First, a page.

I absolutely loved this story as a child and it was still great fun to read it now. Charlie Bucket is a wonderful character who Dahl makes sure you really root for. He comes from a very poor background but yet doesn’t let that faze him and is a very well behaved child with his parents and grandparents and you really feel he deserves the break when he wins the Golden Ticket – if anything just so he can win the lifetime of food.

The other children are also very well created and still stand the test of time today, every child in their school days has come across at least one of these children, whether they are greedy, technologically obsessed, always eat chewing gum or are spoilt brats. It also draws the distinction between Charlie and the others, he comes from a family that doesn’t have anything and is the only one to be grateful just to be in the factory.

When the factory section opens, Dahl lets his imagination run wild with the Chocolate Room with the river flowing through it made of chocolate, the brilliant sweets he is inventing, the well-trained squirrels and singing Oompa-Loompas, the magical elevator which goes everywhere in the factory. There are so many imaginative things in here which children will love to read about, as I did for the first time when I was eight.

However, as an adult reading it I also notice the book actually seems to have a slightly darker undertone to it. As a child it seems all these things happen by chance but as an adult it almost seems like Wonka plans some of it.

Earlier in the book the children who win the tickets are interviewed so he knows Augustus is greedy and Violet is obsessed with gum so he seems to take them specifically to a room where everything is edible and in another room is a magical chewing gum you can almost tell Violet wouldn’t resist.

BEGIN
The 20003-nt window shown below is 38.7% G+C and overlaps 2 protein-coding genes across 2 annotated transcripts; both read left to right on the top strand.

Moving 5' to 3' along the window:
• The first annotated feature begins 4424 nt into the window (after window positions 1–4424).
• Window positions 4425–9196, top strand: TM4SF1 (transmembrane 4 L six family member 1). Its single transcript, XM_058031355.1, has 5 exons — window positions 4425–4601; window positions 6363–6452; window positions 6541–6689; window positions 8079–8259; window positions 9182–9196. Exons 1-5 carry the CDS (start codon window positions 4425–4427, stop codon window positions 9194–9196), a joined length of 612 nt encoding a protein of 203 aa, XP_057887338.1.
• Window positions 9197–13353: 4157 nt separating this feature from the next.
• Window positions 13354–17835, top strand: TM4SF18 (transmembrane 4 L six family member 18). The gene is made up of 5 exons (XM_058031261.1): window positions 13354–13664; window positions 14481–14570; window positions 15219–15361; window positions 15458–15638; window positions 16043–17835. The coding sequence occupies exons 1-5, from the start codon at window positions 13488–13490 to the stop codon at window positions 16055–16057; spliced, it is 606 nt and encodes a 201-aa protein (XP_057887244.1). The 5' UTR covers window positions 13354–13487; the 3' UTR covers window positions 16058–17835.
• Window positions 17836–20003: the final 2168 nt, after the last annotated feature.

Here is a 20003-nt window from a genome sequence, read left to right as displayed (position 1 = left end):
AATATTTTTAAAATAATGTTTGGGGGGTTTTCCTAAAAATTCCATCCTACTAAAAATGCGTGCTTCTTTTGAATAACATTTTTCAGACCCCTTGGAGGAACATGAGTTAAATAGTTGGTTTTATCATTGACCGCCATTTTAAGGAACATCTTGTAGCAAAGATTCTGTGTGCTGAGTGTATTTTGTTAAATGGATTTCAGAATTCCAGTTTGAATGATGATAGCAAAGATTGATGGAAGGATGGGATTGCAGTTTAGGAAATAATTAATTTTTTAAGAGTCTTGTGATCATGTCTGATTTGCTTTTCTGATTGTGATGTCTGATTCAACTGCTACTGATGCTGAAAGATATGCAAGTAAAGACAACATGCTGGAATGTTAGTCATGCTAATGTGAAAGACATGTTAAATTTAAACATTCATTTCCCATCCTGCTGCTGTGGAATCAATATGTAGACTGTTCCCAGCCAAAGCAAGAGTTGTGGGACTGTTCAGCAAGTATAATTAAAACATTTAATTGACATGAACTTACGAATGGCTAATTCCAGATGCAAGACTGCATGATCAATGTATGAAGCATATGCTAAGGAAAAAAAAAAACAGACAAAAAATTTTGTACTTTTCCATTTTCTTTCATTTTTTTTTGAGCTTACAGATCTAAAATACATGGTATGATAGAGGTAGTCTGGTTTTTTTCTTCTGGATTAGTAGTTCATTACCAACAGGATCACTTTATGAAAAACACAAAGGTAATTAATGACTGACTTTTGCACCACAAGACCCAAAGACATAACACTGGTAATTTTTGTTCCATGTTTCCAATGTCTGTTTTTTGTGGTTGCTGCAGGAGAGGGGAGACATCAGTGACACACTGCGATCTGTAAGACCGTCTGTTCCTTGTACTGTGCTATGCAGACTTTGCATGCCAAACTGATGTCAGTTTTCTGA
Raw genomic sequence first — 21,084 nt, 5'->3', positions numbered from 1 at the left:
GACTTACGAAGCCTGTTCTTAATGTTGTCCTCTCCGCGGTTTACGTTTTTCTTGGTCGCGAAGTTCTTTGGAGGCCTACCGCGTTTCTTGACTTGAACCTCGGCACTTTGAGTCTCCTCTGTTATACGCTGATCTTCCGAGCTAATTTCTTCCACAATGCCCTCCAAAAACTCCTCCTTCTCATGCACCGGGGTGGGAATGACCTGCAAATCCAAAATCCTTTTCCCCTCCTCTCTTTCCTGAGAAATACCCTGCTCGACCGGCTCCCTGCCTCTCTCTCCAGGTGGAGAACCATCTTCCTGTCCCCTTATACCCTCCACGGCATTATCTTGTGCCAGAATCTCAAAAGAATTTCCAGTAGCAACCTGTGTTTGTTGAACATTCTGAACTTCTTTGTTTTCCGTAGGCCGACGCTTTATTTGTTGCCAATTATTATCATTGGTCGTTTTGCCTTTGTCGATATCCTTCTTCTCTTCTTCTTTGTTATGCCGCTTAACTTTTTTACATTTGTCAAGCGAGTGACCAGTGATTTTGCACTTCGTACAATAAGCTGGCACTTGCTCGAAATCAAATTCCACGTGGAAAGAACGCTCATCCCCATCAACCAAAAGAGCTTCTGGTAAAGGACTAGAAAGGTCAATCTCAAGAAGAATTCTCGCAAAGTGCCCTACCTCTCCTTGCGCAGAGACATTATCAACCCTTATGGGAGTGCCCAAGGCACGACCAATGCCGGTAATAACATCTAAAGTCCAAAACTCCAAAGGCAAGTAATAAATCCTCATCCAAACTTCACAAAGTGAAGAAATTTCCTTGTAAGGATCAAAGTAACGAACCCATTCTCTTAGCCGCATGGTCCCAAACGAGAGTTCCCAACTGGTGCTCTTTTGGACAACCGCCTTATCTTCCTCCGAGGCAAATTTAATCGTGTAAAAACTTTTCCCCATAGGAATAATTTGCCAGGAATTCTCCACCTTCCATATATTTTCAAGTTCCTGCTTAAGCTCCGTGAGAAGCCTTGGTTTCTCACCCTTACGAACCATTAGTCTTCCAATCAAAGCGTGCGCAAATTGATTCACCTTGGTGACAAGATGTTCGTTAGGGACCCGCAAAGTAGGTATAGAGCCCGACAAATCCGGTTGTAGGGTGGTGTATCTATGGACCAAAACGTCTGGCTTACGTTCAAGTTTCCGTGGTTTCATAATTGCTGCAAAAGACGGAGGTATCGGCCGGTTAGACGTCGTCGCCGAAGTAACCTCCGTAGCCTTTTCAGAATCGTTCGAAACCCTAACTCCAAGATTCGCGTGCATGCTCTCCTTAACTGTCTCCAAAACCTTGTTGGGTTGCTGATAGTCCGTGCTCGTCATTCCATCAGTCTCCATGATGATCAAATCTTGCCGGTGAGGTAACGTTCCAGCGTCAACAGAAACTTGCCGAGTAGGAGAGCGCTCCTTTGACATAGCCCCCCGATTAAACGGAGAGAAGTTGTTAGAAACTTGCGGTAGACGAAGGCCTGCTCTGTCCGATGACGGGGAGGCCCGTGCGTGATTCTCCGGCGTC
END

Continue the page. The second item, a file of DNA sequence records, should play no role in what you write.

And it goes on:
Of course the undoing’s of Mike Teevee and Veruca Salt seem more like chance but really does it? Veruca Salt is clearly a spoilt brat and Wonka knows this and probably knows at any point that she will want something she can’t have which will make her react in that way. Also he knows Mike Teevee is interested in technology and allows them to go to the TV Room.

I found this realization really fascinating and makes Wonka appear to me as a much darker character than I remembered. It is especially interesting when as a child I always preferred the Gene Wilder version of the film but from this reading I can understand the darker undertones in Tim Burton’s version of the film and Johnny Depp’s portrayal of the character.

I also had forgotten the books sense of humour with the Oompa Loompas and Wonka pretending to not hear if another character asks him an awkward question.

I also like the books themes and that it doesn’t shy away from showing Charlie’s desperate situation which does maybe hit home more as an adult than it does as a child and the theme of rising above adversity. It is also a reminder with the other children that it isn’t always a good idea to put your own interests in front of over people’s.

Overall I would highly recommend this book for children and adults alike as it is well worth a visit or revisit to Willy Wonka’s factory now and again.